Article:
After his baptism Placidus received the name Eustace … As patron of the hunt he carried weight in France … It can only be speculated why this legend of Eustace was transferred to Hubert. For once it might be a confusion since in old calendars the namesday of Eustace occasionally is listed at the beginning of the month of November, although the saint’s actual feast day is celebrated September 20. But supposedly the nobility in France will have furthered the transfer since in the 1st version of the legend of the 12th century (Vita III), in which he is mentioned as count palatinate, was of noble birth, too, and therefore one of them. Perhaps it also was the influence of the monks of Saint-Hubert Abbey who wanted to expand the already existing legend of St. Hubert impressively by the spectacular motif of the stag. ”
And this general need for patronage ultimately has not changed, irrespective of in any respect more comfortable circumstances today. So the Swiss collector of Frans Snyders’s game still-life Robels 84.I became a victim of his passion. During a battue for boars he was struck by even two bullets. Deadly.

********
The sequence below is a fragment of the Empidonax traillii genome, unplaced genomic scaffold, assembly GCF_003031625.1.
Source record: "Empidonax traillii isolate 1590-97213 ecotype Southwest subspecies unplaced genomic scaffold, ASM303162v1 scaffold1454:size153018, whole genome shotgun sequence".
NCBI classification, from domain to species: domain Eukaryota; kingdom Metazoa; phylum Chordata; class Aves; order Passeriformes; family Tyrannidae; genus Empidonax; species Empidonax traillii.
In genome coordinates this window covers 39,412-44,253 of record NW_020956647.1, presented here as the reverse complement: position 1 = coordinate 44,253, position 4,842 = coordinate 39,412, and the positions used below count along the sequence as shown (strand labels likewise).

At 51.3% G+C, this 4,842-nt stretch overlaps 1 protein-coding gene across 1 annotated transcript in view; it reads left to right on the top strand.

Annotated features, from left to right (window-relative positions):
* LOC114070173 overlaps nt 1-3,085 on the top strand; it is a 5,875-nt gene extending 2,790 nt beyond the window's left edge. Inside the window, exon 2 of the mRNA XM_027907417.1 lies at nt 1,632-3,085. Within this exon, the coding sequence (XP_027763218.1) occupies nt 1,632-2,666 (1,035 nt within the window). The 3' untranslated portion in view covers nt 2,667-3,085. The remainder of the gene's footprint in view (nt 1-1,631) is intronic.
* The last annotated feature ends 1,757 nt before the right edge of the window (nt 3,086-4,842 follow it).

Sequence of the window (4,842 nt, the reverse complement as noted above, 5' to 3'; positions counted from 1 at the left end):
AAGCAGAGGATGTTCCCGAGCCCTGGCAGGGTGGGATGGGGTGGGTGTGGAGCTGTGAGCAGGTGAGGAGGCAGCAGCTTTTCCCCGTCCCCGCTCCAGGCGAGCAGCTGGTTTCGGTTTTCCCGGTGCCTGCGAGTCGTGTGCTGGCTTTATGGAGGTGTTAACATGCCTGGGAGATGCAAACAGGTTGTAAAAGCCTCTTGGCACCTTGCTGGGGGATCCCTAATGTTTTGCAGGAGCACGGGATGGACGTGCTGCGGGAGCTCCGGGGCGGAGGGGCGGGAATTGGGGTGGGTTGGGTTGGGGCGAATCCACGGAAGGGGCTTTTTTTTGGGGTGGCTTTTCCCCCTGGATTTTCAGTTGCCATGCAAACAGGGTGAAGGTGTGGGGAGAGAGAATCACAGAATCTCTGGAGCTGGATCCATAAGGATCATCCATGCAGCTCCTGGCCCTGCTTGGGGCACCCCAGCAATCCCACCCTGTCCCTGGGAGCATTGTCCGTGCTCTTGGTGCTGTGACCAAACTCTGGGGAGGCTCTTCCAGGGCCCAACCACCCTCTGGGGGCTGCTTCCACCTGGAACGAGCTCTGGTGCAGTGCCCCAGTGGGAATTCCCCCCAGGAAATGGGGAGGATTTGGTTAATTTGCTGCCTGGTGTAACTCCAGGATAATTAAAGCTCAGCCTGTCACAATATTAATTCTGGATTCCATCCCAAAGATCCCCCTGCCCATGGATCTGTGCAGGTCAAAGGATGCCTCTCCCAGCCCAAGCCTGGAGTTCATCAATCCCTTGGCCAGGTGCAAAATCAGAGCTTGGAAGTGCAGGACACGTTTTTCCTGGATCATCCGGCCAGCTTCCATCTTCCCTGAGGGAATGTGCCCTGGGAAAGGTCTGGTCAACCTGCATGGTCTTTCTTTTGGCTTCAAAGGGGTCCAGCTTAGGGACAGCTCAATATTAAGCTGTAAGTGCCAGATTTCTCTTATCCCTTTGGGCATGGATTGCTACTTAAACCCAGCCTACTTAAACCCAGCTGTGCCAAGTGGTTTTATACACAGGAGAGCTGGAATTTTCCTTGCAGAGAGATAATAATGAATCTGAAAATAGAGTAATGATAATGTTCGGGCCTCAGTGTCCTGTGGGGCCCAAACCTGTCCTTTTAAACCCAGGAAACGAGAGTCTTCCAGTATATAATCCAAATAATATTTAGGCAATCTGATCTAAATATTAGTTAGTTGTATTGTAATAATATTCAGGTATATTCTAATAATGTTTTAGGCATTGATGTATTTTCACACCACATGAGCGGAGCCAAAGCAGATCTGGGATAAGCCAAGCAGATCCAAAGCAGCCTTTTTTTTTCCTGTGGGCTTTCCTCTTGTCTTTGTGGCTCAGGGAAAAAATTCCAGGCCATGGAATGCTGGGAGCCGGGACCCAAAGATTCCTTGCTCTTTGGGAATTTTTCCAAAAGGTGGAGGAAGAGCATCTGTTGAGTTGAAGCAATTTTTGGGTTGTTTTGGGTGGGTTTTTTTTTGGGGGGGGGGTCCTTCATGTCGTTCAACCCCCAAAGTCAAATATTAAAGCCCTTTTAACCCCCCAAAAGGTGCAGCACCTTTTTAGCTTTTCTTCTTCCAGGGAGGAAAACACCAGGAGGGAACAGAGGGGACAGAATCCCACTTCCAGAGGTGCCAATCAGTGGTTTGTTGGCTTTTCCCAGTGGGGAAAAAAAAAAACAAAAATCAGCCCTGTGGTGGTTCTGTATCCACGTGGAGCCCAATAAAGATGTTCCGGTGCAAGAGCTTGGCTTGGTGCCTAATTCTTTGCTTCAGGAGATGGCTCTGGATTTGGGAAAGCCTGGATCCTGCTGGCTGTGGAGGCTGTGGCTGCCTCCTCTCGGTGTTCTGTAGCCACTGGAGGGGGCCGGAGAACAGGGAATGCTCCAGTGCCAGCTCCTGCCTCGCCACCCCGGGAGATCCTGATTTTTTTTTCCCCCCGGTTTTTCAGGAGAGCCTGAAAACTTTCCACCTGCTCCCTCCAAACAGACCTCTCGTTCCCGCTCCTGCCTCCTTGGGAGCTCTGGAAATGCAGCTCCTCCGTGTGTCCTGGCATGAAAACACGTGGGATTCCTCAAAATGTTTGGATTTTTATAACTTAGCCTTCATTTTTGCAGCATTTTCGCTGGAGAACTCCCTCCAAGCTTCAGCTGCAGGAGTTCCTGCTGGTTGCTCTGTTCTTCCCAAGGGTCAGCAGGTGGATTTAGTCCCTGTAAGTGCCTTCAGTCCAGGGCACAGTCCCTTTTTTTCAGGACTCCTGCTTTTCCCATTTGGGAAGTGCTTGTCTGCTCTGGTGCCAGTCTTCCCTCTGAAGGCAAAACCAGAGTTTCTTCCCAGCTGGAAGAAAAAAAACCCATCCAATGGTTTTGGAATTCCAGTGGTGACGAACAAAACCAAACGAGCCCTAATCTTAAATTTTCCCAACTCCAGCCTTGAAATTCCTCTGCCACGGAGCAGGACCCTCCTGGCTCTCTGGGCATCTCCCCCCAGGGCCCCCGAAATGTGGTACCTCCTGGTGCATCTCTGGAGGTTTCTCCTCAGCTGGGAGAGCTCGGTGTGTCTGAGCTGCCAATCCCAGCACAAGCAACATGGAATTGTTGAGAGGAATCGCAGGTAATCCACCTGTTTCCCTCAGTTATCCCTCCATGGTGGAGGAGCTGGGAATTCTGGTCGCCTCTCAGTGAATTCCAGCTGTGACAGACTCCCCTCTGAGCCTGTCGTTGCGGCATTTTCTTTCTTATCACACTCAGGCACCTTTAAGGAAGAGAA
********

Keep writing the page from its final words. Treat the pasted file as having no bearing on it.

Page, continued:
All this then besides accompanied by superb rarity .
So not attained even by Schwerdt and missing in so many places more up to the British Museum as one otherwise having everything, see above, and – speaking volumes – indeed only since 1991 in the Rijksmuseum as downright Nibelung hoard of Netherlandish art. So then only made known here to Günther Schlieker during the decades-long preparation of his monumental Hubert documentation Die Verehrung des hl. Hubertus im Wandel der Jahrhunderte published 2016. Just as then, too,
remained unbeknownst to already Huyghebaert
even after in turn further 21 years of research
with most comprehensively enlarged new edition of his Sint Hubertus, Patroon van de Jagers in Woord en Beeld ( Antwerp [sic!] 1949 with now 361 pages & 173 illustrations as against but 158 pages & 34 illustrations in 1927!! ),
what documents said rarity the more significantly
as he documents Frederic de Marselaer in detail (pp. 174-181 & ill. 75-80)!